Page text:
Finally, the true cause of high fundraiser turnover!

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Greg Warner is CEO and Founder of MarketSmart, a revolutionary marketing software and services firm that helps nonprofits raise more for less. In 2012 Greg coined the phrase “Engagement Fundraising” to encapsulate his breakthrough fundraising formula for achieving extraordinary results. Using their own innovative strategies and technologies, MarketSmart helps fundraisers around the world zero in on the donors most ready to support their organizations and institutions with major and legacy gifts.

Recently a lot of people have been writing about the high level of turnover among fundraisers in our field.

As reported in The Chronicle of Philanthropy recently, 51% of the fundraising professionals in Canada and the USA that were surveyed say they will leave their current nonprofit and 30% say they plan to leave the fundraising profession altogether within the next two years.

A couple of days ago Michael Rosen wrote on his blog, “As I see it, with the benefit of four decades of experience, the biggest ongoing problem with fundraiser retention is a near complete lack of will, on the part of nonprofit boards and C-level staff, to fix the situation.”

I agree with Michael.

I’ve often said that turnover is a function of leadership. And, unfortunately, the nonprofit sector seems to employ too few true leaders.

But what does it mean to be a leader after all?

Leadership is a word that gets thrown around a lot. If you search the term on Amazon.com, you’ll find over 50,000 book titles addressing the subject. And, if you search the images on Google, you’ll find tons of pictures, pithy phrases and motivational quotes. But I believe just about all of that content fails to fully help people understand what leadership really is.

Two big concepts about leadership (learned over the past 11 years).

  1. Leadership is not about character traits. It isn’t about being a boss or having a terrific title and it isn’t about exhibiting certain character traits. Just look at our so-called leaders in the U.S. including Hollywood celebrities and the people elected to hold positions in our government. Not much integrity but often referred to as leaders. It doesn’t make sense. Sure, you might be a better leader if you have integrity. Of course! But leadership, first and foremost, isn’t necessarily about that. Instead, it’s about having followers. If you don’t have followers (not employees), then you are not a leader— plain and simple! So, if you think you are a leader because you check a lot of boxes on a list of character traits but you don’t have people willing to metaphorically jump in front of a bus for you in support of your vision for the future, then… I’m sorry… but you ain’t no leader. Leaders have followers— seriously devoted followers. Period!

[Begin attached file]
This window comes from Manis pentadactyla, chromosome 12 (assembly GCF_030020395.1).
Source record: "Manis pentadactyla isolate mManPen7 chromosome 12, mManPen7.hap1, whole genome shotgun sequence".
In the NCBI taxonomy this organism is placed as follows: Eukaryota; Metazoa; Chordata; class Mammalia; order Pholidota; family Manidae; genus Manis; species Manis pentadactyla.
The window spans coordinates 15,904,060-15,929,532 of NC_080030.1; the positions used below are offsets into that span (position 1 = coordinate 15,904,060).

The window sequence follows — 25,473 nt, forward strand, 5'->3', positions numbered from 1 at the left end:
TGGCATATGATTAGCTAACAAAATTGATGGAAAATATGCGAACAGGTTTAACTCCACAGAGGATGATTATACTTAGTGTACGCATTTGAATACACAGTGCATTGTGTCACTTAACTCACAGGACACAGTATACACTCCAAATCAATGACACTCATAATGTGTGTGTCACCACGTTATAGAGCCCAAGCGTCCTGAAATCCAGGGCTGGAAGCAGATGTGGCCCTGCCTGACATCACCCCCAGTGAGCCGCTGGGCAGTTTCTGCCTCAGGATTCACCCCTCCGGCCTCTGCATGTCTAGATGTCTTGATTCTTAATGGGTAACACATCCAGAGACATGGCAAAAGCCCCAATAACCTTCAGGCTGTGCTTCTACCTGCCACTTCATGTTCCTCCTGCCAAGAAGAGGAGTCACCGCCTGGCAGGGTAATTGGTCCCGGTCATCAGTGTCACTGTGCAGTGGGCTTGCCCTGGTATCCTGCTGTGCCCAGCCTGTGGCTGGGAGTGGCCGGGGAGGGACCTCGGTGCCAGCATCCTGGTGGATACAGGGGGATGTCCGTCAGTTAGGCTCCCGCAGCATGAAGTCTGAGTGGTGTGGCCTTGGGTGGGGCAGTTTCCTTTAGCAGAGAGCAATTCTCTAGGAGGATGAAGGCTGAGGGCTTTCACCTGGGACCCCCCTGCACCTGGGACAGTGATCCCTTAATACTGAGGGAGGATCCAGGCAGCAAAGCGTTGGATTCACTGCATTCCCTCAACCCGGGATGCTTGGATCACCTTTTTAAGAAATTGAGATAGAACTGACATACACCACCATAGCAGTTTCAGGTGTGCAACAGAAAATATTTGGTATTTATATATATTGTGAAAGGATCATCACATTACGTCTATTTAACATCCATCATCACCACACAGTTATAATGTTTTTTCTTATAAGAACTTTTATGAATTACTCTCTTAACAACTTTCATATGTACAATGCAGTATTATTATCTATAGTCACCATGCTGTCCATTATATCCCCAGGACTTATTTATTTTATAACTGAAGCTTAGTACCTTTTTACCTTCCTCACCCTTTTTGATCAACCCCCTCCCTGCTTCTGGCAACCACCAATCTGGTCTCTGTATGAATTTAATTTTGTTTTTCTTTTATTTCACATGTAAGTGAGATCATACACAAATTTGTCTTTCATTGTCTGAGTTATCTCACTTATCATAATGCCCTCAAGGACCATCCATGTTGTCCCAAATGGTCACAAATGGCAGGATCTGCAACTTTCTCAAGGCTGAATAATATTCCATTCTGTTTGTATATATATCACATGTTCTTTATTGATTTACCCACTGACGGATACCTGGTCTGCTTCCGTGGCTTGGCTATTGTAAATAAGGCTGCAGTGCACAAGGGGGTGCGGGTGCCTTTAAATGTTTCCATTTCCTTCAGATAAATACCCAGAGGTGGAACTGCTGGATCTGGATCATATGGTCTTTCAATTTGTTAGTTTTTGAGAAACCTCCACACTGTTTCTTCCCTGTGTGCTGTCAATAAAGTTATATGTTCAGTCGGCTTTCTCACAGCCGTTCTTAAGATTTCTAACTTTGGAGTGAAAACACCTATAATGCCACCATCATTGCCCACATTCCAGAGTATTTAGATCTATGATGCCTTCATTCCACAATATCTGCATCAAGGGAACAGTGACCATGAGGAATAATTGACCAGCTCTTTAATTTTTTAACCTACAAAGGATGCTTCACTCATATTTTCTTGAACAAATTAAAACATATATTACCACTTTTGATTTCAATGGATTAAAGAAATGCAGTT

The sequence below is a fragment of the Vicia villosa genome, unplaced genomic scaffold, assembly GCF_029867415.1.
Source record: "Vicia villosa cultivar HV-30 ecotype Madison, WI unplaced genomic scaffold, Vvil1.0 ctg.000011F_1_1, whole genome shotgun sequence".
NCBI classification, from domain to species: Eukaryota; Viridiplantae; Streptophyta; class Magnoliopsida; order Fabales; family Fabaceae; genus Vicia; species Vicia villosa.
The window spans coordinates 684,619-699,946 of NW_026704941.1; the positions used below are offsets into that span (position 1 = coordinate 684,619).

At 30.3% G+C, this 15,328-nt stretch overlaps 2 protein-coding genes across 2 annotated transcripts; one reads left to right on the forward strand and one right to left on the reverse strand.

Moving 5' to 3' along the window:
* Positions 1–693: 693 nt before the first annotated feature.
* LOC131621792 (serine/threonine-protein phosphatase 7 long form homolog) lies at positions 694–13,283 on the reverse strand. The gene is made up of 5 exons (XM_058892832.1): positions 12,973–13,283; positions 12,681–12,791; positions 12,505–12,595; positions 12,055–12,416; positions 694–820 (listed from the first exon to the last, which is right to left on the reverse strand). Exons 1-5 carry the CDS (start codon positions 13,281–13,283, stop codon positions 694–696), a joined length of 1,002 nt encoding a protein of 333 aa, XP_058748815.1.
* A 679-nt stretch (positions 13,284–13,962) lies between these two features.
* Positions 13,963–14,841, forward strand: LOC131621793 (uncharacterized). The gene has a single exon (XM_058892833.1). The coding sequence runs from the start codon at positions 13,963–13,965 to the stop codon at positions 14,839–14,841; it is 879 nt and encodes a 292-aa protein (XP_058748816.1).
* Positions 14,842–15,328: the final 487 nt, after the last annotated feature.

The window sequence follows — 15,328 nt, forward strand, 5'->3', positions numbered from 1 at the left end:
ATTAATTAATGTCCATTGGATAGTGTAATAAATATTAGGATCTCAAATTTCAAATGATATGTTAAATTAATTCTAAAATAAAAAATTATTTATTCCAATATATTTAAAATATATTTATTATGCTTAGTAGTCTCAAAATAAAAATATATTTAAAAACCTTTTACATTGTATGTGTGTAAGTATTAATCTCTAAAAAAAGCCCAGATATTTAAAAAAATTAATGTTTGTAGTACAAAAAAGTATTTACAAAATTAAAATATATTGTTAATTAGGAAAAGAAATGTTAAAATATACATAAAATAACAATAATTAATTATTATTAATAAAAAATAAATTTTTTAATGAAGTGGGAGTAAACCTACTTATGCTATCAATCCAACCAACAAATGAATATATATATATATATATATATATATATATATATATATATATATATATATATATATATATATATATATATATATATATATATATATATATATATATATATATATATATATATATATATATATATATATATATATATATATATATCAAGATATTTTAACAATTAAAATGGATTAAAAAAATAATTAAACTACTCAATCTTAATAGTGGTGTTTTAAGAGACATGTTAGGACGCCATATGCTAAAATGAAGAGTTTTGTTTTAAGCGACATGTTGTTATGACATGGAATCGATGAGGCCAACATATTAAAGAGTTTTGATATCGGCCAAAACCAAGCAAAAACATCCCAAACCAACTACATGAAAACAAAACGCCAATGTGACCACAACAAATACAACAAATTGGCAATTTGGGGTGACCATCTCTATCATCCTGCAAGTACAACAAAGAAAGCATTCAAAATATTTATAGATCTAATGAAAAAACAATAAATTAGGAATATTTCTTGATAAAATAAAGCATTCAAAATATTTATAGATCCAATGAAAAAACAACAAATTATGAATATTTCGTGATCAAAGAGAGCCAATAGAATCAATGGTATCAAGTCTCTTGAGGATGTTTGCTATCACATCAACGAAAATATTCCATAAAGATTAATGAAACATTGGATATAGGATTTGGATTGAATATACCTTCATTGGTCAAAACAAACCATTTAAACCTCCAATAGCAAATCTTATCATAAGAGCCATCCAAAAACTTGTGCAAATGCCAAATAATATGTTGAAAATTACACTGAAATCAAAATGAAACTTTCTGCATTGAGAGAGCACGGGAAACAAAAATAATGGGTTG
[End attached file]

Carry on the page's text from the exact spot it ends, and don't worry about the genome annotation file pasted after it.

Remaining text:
2. Leadership is not about being universally loved. All of the greatest leaders in history such as Moses, Jesus, George Washington, Gandhi, Steve Jobs, and so on had detractors. They were not universally loved. In fact, in some cases their detractors hated them so much they even assassinated them. So, if you think that leadership is about pleasing as many people as possible and being universally loved, you’re wrong. Leadership is about providing value to particular groups of people so they come to the determine on their own that it is very much in their best interest to follow you.

Want more of my thoughts on leadership?Right now, you can hear me rant some more about what I’ve learned about leadership over the past decade as the CEO of MarketSmart. The host of Charity Chat in Great Britain, Samuel Davies, came across a blog article I posted some time ago about the difference between bosses and leaders and he reached out to me to see if I might be a guest on his podcast. I agreed and we scheduled a call.

During the interview I gave him an earful about what I learned over the years and what I believe leadership is really all about. He posted the recording just this past weekend and you can listen to it here. Episode 65: Bosses vs. Leaders.

I hope you’ll take a listen to the podcast.

If you do, you might agree with me and learn how you might gain followers too. Then, perhaps they (your staff) might even stay put working for your organization or institution to advance your vision for your cause.

Of course, if you like what you hear, I hope you’ll spread the word by sharing the link with your friends and colleagues.

And if you don’t agree, that’s fine. Why not challenge me in the comments section below? I’m not an expert. I’m just a guy running a business and I know what has worked to help me gain followers for my company. My way might not be right for you, and that’s ok.

Oh, and if you don’t believe me when I say I have followers

You can see for yourself by visiting MarketSmart’s Glassdoor page here. There you’ll find what current and former staff said about me behind my back.

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